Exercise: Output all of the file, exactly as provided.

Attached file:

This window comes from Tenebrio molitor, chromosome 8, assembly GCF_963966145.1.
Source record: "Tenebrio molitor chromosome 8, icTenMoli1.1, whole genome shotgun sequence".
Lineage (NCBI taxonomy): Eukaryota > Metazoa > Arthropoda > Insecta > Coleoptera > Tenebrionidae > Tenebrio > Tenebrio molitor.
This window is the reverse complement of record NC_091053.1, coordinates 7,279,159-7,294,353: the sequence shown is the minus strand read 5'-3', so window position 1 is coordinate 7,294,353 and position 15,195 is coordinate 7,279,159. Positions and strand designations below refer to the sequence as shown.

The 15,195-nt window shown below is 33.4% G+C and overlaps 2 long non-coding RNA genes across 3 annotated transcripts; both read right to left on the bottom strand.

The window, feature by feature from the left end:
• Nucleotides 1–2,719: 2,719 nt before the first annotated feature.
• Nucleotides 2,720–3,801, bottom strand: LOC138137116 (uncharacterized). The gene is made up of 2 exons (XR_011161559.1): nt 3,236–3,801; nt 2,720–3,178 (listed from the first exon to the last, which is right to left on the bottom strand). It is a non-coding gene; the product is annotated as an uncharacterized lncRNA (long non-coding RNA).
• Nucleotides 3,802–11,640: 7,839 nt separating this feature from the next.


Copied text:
This window comes from Tenebrio molitor, chromosome 8, assembly GCF_963966145.1.
Source record: "Tenebrio molitor chromosome 8, icTenMoli1.1, whole genome shotgun sequence".
Lineage (NCBI taxonomy): Eukaryota > Metazoa > Arthropoda > Insecta > Coleoptera > Tenebrionidae > Tenebrio > Tenebrio molitor.
This window is the reverse complement of record NC_091053.1, coordinates 7,279,159-7,294,353: the sequence shown is the minus strand read 5'-3', so window position 1 is coordinate 7,294,353 and position 15,195 is coordinate 7,279,159. Positions and strand designations below refer to the sequence as shown.

The 15,195-nt window shown below is 33.4% G+C and overlaps 2 long non-coding RNA genes across 3 annotated transcripts; both read right to left on the bottom strand.

The window, feature by feature from the left end:
• Nucleotides 1–2,719: 2,719 nt before the first annotated feature.
• Nucleotides 2,720–3,801, bottom strand: LOC138137116 (uncharacterized). The gene is made up of 2 exons (XR_011161559.1): nt 3,236–3,801; nt 2,720–3,178 (listed from the first exon to the last, which is right to left on the bottom strand). It is a non-coding gene; the product is annotated as an uncharacterized lncRNA (long non-coding RNA).
• Nucleotides 3,802–11,640: 7,839 nt separating this feature from the next.